New generation of controllers unite home automation, security

Thermostat controls, audio, video and computer networking have gradually been integrated into security controllers
Thursday, May 1, 2003

The advent of the smart home, combined with consumers’ ongoing desire for sophisticated security systems, has resulted in the continuing integration of home automation and security functions within a single control panel.

Lifestyle enhancements ranging from thermostat controls to audio and video to computer networking, along with security-related features such as lighting controls, have gradually been integrated into security controllers.

“I think the industry has been moving toward tighter integration of systems in the home,” said Dave Mayne, vice president-residential dealer marketing for GE Interlogix Security and Life Safety Group, based in North St. Paul, Minn.

The use of structured wiring within new residences makes it easier to bring these multiple functions into a single control point.

“There’s a lot of info that is contained in the walls,” Mayne said. “It’s the direction in which everyone is heading.”

Besides, he added, “we’re an industry that pulls wire through homes. This (the integration of home automation) is the perfect marriage with what we’ve historically done.”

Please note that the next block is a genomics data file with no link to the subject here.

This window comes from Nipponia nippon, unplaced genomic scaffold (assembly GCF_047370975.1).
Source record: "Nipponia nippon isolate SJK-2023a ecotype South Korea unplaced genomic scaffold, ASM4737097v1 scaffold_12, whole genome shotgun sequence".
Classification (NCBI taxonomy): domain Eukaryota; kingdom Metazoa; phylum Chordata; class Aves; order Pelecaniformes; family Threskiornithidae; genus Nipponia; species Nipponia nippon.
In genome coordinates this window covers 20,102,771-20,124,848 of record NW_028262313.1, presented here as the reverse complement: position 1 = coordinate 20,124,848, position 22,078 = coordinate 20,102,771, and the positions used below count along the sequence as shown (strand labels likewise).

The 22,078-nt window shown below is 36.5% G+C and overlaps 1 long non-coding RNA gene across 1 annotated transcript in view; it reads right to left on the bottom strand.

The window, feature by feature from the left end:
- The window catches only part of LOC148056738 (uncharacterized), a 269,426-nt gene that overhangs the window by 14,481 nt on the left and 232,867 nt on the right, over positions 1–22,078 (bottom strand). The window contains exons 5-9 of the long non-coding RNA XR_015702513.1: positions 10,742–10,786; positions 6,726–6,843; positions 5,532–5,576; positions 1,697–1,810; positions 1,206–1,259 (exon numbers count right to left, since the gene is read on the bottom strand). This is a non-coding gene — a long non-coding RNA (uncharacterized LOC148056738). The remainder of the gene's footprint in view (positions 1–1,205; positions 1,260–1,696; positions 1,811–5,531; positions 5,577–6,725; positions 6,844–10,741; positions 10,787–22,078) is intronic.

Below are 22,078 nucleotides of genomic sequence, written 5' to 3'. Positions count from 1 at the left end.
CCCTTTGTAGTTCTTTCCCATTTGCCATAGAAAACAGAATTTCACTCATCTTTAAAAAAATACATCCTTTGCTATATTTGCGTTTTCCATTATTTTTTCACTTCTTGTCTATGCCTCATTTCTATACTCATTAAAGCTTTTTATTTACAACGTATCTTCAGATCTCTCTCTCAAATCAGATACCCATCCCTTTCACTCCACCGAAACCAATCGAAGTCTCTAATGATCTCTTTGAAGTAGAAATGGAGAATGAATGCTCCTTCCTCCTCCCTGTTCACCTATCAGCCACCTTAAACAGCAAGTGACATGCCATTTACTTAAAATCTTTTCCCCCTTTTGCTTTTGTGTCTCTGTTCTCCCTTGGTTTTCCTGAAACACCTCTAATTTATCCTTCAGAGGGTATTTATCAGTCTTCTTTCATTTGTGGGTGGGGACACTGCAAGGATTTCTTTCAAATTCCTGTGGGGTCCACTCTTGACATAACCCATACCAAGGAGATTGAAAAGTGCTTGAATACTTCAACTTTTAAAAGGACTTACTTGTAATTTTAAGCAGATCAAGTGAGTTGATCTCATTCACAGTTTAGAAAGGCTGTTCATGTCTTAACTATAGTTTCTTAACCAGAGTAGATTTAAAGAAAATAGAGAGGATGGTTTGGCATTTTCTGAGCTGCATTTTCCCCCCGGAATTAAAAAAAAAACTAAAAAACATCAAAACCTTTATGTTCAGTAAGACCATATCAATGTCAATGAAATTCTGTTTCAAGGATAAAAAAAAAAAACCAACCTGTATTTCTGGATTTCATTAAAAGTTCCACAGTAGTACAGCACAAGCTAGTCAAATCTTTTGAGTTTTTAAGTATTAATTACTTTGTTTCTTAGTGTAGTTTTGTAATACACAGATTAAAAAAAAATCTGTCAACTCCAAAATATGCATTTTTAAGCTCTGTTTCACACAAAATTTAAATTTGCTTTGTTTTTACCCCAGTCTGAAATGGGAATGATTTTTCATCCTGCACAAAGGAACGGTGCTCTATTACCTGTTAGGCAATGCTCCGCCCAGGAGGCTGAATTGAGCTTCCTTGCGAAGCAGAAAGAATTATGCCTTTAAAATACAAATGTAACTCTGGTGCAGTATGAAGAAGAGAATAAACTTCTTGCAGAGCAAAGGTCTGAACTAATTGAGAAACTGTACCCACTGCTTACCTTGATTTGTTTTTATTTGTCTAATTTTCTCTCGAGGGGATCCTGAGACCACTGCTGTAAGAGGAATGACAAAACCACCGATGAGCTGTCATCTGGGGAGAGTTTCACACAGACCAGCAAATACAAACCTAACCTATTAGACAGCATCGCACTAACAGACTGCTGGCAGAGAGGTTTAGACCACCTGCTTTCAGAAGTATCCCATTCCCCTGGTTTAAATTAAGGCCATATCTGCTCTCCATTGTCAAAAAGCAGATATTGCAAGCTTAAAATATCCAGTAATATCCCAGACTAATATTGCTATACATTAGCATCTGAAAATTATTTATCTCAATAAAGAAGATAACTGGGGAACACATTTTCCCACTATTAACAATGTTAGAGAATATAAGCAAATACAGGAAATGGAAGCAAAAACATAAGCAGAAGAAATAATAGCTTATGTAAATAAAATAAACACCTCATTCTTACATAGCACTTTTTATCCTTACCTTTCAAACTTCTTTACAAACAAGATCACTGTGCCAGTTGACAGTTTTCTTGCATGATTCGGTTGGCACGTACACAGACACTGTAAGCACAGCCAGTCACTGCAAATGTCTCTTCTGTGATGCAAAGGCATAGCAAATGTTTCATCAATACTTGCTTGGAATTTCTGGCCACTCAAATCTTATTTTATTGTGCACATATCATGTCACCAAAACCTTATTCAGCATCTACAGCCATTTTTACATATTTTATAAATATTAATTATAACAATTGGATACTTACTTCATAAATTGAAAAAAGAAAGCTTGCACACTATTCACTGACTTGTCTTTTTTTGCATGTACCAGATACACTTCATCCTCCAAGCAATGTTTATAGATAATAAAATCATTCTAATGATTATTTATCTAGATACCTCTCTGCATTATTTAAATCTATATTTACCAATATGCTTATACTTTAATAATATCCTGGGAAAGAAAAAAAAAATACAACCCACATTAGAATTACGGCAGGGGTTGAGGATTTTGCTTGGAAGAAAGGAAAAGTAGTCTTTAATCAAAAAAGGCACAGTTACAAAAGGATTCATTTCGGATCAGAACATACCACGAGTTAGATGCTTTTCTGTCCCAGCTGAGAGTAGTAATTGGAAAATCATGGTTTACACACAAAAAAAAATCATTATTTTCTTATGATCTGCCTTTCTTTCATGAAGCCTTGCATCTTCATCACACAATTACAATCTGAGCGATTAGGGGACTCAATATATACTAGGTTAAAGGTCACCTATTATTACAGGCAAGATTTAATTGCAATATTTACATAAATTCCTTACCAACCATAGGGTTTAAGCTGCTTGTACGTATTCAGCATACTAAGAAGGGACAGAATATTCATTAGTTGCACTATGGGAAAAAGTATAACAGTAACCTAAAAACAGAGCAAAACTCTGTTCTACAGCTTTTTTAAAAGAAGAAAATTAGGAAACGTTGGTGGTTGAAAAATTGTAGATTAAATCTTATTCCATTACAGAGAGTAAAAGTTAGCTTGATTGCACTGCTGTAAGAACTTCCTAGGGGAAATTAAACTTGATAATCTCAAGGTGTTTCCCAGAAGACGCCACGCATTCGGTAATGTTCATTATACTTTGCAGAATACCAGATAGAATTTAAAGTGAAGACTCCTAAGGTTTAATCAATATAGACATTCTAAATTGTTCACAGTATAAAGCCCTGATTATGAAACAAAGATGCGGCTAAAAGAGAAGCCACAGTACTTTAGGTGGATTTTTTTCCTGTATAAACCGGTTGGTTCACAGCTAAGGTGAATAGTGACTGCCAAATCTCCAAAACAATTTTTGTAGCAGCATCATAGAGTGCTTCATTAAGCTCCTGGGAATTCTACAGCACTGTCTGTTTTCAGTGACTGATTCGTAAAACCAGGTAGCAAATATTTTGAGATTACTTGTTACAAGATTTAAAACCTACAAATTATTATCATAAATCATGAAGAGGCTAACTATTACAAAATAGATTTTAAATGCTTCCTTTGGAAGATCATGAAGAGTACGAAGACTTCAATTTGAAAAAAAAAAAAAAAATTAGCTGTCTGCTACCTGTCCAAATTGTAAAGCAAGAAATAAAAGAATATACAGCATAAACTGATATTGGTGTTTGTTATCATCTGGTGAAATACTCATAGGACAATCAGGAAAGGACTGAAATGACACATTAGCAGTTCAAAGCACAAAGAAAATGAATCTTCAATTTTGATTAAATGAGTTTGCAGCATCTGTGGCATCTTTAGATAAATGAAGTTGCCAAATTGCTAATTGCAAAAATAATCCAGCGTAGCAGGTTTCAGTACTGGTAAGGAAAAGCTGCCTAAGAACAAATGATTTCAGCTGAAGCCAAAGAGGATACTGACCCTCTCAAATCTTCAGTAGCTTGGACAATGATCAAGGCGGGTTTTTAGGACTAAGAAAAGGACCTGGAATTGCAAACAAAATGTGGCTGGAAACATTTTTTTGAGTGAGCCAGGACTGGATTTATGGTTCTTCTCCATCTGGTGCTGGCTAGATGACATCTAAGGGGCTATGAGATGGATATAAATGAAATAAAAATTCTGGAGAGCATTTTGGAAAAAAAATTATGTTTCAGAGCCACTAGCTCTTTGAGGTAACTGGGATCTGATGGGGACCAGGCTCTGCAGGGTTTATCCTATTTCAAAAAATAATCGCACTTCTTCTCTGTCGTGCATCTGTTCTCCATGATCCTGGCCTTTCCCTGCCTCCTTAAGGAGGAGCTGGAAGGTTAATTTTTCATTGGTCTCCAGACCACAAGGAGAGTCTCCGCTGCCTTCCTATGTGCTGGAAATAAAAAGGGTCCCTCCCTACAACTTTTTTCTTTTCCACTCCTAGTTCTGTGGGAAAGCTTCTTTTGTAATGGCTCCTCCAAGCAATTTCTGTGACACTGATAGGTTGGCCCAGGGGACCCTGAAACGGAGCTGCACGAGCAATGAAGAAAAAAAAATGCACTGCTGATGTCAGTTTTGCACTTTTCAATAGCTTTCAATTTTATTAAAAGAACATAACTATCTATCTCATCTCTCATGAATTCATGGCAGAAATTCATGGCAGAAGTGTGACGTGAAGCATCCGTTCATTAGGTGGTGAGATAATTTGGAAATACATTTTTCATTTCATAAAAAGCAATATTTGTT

Arthur Van Ahnen, president of Brookhaven, Pa.-based, said today “the security system has the ability to electronically do anything you want it to do.” In the past, he said, smart home functions were part of a package, but today “it all starts with the control panel and structured wiring. You have a security system and you build onto it.”

Jay McLellan, president of HAI, New Orleans, concurred the security system “is the backbone for home automation. It’s the eyes and ears of home automation.”

While customers are interested in all the functions related to home automation, McLellan said security remains “first and foremost for most people.” He said about 30 percent of HAI’s dealers are traditional security dealers, while half are systems integrators with knowledge of both security systems and expertise in HVAC, lighting and related systems. The remainder, he said, are electricians who work with new home builders on structured wiring projects.

Brian Storrie, structured cabling product manager for Digital Security Controls Ltd., Concord, Ontario, echoed McLellan’s security-first premise, noting “the home automation market is growing, but the fundamentals of security are still key.”

Structured wiring is definitely “driving the masses” in the direction of home automation products tied in with security, said Bill Graham, senior vice president-sales and marketing for Guardian Protection.

He noted alarm companies, such as Pittsburgh-based Guardian, are getting more heavily into this dual area, having already developed the infrastructure, support and technology necessary.

Builders, he said, “are looking for one low-voltage wiring specialist,” and are finding it in alarm dealers.

The desire for high-speed Internet access is prompting more customers to go in the direction of structured wiring, Graham said, with “security riding on the coattails.”